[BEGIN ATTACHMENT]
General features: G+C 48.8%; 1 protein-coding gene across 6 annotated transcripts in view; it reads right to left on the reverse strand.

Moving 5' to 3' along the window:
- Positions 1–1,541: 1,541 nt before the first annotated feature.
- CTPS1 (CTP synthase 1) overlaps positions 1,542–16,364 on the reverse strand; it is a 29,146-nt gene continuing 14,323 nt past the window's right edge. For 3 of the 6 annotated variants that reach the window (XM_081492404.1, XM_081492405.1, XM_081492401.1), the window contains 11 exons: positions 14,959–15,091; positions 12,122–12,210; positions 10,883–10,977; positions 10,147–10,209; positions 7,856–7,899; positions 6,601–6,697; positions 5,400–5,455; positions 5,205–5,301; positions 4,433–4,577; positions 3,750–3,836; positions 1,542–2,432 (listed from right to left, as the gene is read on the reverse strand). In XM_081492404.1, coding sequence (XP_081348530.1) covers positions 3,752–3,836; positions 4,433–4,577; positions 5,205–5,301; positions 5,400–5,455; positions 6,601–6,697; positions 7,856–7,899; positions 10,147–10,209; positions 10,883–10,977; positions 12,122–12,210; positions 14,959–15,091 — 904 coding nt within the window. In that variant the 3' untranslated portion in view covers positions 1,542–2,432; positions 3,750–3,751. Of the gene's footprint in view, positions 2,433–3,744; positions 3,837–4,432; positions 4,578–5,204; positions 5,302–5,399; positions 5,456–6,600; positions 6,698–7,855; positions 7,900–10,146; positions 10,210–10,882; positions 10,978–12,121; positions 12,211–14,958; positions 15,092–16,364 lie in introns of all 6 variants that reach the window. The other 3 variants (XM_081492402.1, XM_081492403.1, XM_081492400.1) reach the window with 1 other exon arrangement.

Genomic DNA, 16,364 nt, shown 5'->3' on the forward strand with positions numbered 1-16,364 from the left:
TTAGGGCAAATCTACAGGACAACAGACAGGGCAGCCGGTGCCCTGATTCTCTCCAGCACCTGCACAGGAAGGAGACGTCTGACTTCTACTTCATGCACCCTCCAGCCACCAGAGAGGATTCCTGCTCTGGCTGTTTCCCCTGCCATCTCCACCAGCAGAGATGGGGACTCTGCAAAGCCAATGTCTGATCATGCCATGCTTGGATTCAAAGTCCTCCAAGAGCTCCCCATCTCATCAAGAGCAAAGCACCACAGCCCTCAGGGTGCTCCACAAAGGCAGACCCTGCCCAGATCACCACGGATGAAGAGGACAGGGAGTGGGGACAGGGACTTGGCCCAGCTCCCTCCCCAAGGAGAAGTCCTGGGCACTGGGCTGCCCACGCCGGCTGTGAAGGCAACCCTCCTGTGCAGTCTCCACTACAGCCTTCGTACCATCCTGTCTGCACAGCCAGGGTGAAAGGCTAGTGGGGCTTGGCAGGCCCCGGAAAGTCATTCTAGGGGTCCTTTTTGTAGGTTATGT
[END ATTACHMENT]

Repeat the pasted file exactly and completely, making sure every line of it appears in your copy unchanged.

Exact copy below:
General features: G+C 48.8%; 1 protein-coding gene across 6 annotated transcripts in view; it reads right to left on the reverse strand.

Moving 5' to 3' along the window:
- Positions 1–1,541: 1,541 nt before the first annotated feature.
- CTPS1 (CTP synthase 1) overlaps positions 1,542–16,364 on the reverse strand; it is a 29,146-nt gene continuing 14,323 nt past the window's right edge. For 3 of the 6 annotated variants that reach the window (XM_081492404.1, XM_081492405.1, XM_081492401.1), the window contains 11 exons: positions 14,959–15,091; positions 12,122–12,210; positions 10,883–10,977; positions 10,147–10,209; positions 7,856–7,899; positions 6,601–6,697; positions 5,400–5,455; positions 5,205–5,301; positions 4,433–4,577; positions 3,750–3,836; positions 1,542–2,432 (listed from right to left, as the gene is read on the reverse strand). In XM_081492404.1, coding sequence (XP_081348530.1) covers positions 3,752–3,836; positions 4,433–4,577; positions 5,205–5,301; positions 5,400–5,455; positions 6,601–6,697; positions 7,856–7,899; positions 10,147–10,209; positions 10,883–10,977; positions 12,122–12,210; positions 14,959–15,091 — 904 coding nt within the window. In that variant the 3' untranslated portion in view covers positions 1,542–2,432; positions 3,750–3,751. Of the gene's footprint in view, positions 2,433–3,744; positions 3,837–4,432; positions 4,578–5,204; positions 5,302–5,399; positions 5,456–6,600; positions 6,698–7,855; positions 7,900–10,146; positions 10,210–10,882; positions 10,978–12,121; positions 12,211–14,958; positions 15,092–16,364 lie in introns of all 6 variants that reach the window. The other 3 variants (XM_081492402.1, XM_081492403.1, XM_081492400.1) reach the window with 1 other exon arrangement.

Genomic DNA, 16,364 nt, shown 5'->3' on the forward strand with positions numbered 1-16,364 from the left:
TTAGGGCAAATCTACAGGACAACAGACAGGGCAGCCGGTGCCCTGATTCTCTCCAGCACCTGCACAGGAAGGAGACGTCTGACTTCTACTTCATGCACCCTCCAGCCACCAGAGAGGATTCCTGCTCTGGCTGTTTCCCCTGCCATCTCCACCAGCAGAGATGGGGACTCTGCAAAGCCAATGTCTGATCATGCCATGCTTGGATTCAAAGTCCTCCAAGAGCTCCCCATCTCATCAAGAGCAAAGCACCACAGCCCTCAGGGTGCTCCACAAAGGCAGACCCTGCCCAGATCACCACGGATGAAGAGGACAGGGAGTGGGGACAGGGACTTGGCCCAGCTCCCTCCCCAAGGAGAAGTCCTGGGCACTGGGCTGCCCACGCCGGCTGTGAAGGCAACCCTCCTGTGCAGTCTCCACTACAGCCTTCGTACCATCCTGTCTGCACAGCCAGGGTGAAAGGCTAGTGGGGCTTGGCAGGCCCCGGAAAGTCATTCTAGGGGTCCTTTTTGTAGGTTATGT